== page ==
SALAMANCA, N.Y. - The cities of Buffalo, Niagara Falls and Salamanca form an odd partnership.
They are not very much alike. Buffalo, by far the largest of the bunch, anchors the Western New York metropolitan area. Niagara Falls sits on the cusp of one of the world's busiest tourist attractions. And Salamanca, with a population of nearly 6,000 people, is the only city in the United States that leases its land from a Native American reservation.
There is, however, one common bond between these three unlikely partner cities.
They are the three municipalities in Western New York with Seneca Nation casino locations, and since 2002, that distinction has earned them all millions upon millions of dollars a year from a revenue-sharing agreement. The system works like this: the Seneca Nation gives the state a cut of its slot revenues, and then the state pumps that money back into the individual communities of Niagara Falls, Buffalo and Salamanca.
At least, that's how the system worked until this March, when Seneca Nation President Todd Gates made a stunning announcement. The Seneca Nation would no longer pay the state of New York a share of the slot revenue, he said, because the contract only required them to make payments to the state for a span of 14 years. The contract started in 2002; and now, 2016 had come and gone. The obligation was over, Gates said at a news conference, pending a new agreement with Gov. Cuomo and the state.
The governor's office has vigorously disputed the Seneca Nation's interpretation of the contract, claiming the payments should continue every three months, just as they had for the past 14 years. The Seneca Nation is open to working toward a new agreement and confirmed through a spokesperson that the governor's office reached out to them, with the hopes of eventually setting up a meeting.
Until those two sides find common ground, though, these three municipalities are caught in a dangerous financial situation. Buffalo -- and Niagara Falls, to an extent -- can handle the lost revenue without going totally broke.
But Salamanca? This city's budget desperately depends on casino revenue from the state. On average, the city receives about $6 million in casino revenue each year, which represents 60 percent of its annual $10 million budget, according to Mayor Michael Smith.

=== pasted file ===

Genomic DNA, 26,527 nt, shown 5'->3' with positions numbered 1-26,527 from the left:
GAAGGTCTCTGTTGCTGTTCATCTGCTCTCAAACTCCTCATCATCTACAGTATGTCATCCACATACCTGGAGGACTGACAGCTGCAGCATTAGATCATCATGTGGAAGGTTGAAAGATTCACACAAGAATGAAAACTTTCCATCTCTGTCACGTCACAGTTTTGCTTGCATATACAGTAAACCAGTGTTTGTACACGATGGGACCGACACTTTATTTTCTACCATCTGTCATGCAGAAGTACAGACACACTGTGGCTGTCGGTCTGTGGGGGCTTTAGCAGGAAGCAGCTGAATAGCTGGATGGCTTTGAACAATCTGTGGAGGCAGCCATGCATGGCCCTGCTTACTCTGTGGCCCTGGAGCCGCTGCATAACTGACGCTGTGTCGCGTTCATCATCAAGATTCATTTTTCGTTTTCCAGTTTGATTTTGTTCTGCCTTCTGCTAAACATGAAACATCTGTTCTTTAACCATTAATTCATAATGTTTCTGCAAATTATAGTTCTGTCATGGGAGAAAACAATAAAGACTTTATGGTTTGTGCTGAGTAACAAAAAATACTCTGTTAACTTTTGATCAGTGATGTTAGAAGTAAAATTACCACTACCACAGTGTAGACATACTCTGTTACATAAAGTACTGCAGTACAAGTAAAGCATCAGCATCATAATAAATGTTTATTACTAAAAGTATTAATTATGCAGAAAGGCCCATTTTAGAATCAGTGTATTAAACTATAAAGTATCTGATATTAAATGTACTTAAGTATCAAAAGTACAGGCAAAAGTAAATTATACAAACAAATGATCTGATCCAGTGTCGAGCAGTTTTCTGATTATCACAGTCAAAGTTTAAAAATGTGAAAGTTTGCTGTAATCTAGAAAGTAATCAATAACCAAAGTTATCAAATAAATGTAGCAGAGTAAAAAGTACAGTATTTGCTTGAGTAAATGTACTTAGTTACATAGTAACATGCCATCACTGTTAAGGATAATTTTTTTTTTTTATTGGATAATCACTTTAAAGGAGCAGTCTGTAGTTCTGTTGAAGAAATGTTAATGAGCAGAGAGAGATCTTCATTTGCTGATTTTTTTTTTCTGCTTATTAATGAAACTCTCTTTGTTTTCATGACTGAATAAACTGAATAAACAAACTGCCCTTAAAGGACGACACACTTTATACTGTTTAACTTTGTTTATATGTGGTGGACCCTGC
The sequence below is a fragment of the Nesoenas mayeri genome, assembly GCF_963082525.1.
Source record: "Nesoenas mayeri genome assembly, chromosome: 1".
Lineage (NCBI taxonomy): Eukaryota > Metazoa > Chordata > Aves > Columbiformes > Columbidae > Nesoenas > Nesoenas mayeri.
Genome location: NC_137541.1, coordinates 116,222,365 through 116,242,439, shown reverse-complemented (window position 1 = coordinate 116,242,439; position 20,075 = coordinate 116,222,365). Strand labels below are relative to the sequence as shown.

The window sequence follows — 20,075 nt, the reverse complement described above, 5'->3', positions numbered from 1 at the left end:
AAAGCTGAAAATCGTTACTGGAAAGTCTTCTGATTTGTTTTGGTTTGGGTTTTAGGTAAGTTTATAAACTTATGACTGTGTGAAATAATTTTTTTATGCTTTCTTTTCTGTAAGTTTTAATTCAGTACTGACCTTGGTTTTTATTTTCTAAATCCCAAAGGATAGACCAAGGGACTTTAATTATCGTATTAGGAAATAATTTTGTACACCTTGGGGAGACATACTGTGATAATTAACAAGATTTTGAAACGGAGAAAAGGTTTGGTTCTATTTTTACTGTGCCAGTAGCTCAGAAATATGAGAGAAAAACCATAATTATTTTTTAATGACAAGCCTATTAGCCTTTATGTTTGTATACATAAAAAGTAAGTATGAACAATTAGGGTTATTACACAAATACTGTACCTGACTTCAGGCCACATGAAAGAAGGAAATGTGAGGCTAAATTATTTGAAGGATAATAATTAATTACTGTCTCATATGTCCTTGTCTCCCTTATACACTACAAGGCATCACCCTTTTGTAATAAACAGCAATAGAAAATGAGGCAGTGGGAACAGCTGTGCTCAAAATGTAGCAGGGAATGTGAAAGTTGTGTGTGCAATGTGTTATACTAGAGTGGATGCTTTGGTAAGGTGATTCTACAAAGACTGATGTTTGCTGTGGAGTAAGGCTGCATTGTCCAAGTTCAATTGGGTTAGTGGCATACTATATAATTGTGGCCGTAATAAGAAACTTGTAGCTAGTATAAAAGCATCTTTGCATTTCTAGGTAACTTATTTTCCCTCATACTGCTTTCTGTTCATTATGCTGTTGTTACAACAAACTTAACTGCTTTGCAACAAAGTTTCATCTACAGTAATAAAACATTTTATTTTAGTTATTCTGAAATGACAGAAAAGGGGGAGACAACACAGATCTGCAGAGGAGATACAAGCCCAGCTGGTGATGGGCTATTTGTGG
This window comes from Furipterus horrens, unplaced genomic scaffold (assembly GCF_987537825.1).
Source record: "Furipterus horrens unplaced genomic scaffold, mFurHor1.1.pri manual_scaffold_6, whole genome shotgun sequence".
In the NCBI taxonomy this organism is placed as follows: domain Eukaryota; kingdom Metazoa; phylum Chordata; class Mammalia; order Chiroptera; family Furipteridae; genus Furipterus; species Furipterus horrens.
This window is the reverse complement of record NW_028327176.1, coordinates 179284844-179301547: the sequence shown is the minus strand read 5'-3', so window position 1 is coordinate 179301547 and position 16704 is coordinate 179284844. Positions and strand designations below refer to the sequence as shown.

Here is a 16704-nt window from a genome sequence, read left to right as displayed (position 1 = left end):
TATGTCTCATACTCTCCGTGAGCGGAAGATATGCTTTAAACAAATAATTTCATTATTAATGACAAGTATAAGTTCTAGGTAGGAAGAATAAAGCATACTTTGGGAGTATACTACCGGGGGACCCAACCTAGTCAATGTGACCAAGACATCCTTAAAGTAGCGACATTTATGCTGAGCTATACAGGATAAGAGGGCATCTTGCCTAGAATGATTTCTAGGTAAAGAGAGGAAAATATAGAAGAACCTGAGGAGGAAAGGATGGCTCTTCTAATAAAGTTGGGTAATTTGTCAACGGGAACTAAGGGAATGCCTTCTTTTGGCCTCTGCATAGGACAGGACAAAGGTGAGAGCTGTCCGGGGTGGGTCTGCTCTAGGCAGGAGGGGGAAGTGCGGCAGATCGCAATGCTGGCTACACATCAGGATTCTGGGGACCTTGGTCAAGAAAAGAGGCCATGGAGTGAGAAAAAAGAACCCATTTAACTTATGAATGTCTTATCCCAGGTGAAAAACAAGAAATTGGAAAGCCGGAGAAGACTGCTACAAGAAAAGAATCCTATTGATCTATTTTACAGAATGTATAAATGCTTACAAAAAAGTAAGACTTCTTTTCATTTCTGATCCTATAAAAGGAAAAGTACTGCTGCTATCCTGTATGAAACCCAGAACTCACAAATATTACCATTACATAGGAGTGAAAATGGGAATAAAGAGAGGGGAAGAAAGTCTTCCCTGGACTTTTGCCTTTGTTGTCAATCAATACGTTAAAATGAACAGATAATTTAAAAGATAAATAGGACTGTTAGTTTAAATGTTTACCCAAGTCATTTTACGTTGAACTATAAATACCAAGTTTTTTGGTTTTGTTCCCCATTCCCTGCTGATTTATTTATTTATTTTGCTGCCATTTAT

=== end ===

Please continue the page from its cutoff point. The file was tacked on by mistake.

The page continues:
Salamanca is unlike any other city in the nation. It's located almost entirely on the Seneca Nation territory, which means the majority of its residents are exempt from paying taxes. Salamanca doesn't have the luxury of paying for its services through tax dollars. It needs this casino money.
This July, Salamanca was expecting its quarterly payment from the state's casino fund. Obviously, that didn't happen.
"We're caught in the middle," Smith said. "We're kind of collateral damage. We're the tennis ball. The nation's lobbed us to the state's court. Now, we're waiting."
Smith, the first Native American mayor in Salamanca's history, has a strong relationship with the Seneca Nation, along with his colleagues in the city. They're not taking sides, but they hope the Seneca Nation and the state can come to an agreement as soon as possible.
With so much uncertainty in its budget, the city implemented a contingency plan, which includes a hiring freeze. Even the open positions aren't being filled as quickly, since the city is being cautious with its spending.
So far, the city hasn't had to make any cuts to workers or services. That's because the city does have backup funding in place -- which it implemented several years ago when another casino dispute caused it to lay off half the city workforce -- but that might only last about two years, Smith said.
A meeting between Gov. Cuomo and Seneca Nation President Todd Gates can't come soon enough.
"We urge them to come to an agreement so we can at least plan," Smith said. "At this point, we have no plan. We can't make a plan."
The city does have an alternative, however, in the event the casino revenue doesn't come through. Salamanca has been talking with developers who may be interested in building an outlet mall or even a waterpark on city-owned property near Interstate 86. This land would be taxable, since it's not on the reservation, and it could help attract new visitors from a four-hour geographical radius that includes a population of 26 million people.
The revenue from that type of development plan could boost Salamanca's finances, and it would no longer have to rely on casino revenue so heavily. However, for that development to move forward, the city needs the state to build a new off-ramp from Interstate 86 at State Park Avenue. Otherwise, there's no easy way for drivers to access the land.
Mayor Smith was supposed to meet with Gov. Cuomo himself next week, but scheduling complications ruined those plans. However, Smith said representatives from the State Department of Transportation and the governor's office have agreed to visit Salamanca to see if a new ramp is feasible.
It's no guarantee-- but at least it's a possibility.
"If you can build us that ramp," Smith said, "everything else will fall into place."
Of course, in a perfect world, the state would build a ramp and strike a deal with the Seneca Nation for casino revenue. That would fuel Salamanca for decades, and it would erase any possibility of a looming financial crisis.
Gov. Cuomo's office did not respond to requests for comment on Wednesday. A spokesperson for the governor continues to claim that the compact's payment structure remains in place and that the 14-year limit on payments was not included in the deal.
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